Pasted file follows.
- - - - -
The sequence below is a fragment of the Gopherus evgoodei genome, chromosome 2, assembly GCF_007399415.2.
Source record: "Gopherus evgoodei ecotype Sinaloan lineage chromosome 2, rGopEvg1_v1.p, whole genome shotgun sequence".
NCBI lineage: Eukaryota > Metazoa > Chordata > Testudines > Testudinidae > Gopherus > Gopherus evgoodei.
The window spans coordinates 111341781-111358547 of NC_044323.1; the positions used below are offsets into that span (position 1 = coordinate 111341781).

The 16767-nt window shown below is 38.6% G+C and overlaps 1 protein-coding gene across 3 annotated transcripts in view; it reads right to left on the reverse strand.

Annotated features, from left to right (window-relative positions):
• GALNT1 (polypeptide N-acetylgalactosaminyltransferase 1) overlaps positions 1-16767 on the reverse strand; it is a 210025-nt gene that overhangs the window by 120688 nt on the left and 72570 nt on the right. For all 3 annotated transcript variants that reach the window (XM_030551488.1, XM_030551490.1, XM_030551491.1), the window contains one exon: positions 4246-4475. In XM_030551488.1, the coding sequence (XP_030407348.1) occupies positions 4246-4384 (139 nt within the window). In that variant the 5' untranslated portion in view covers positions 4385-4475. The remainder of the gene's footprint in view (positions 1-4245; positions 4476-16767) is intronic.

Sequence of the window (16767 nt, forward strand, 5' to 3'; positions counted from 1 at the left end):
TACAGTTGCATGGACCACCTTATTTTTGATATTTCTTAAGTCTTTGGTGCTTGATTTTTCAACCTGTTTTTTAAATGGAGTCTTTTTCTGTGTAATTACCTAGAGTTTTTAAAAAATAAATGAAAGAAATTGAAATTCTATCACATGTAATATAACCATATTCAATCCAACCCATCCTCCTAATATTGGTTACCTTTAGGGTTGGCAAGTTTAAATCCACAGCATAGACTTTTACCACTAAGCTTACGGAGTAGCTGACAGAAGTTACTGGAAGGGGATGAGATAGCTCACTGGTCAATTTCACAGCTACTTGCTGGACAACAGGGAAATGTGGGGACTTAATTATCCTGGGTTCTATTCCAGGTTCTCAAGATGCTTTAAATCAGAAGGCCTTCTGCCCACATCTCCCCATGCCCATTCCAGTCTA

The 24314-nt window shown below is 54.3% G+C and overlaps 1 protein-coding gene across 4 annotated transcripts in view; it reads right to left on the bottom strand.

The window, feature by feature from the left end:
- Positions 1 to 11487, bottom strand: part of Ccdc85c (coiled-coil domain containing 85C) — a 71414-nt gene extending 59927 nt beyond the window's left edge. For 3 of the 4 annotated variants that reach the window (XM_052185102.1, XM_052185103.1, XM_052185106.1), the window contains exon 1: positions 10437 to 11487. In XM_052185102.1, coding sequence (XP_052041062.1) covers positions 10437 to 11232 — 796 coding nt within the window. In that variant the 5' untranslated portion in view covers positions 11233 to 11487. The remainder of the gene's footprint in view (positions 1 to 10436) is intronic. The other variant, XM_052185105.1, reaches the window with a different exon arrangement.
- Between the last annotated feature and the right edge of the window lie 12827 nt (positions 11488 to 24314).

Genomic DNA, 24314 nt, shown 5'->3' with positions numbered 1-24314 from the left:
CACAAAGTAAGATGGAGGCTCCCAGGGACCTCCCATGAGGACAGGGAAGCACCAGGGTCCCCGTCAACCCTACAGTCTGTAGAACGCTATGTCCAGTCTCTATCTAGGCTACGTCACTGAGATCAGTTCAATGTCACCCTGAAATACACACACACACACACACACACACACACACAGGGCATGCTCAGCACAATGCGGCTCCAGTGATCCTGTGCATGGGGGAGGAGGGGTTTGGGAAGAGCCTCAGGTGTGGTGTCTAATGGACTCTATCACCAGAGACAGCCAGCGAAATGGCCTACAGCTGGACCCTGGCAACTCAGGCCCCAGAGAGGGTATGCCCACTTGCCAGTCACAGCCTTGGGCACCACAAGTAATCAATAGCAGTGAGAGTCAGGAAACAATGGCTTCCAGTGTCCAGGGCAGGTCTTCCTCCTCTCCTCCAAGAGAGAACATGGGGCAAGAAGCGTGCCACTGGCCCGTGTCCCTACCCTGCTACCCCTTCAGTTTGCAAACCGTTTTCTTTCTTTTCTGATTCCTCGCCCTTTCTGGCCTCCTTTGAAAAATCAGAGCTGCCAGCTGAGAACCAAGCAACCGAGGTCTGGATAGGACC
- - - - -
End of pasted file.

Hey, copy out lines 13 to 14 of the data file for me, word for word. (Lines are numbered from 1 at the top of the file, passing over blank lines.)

- Between the last annotated feature and the right edge of the window lie 12827 nt (positions 11488 to 24314).

Genomic DNA, 24314 nt, shown 5'->3' with positions numbered 1-24314 from the left: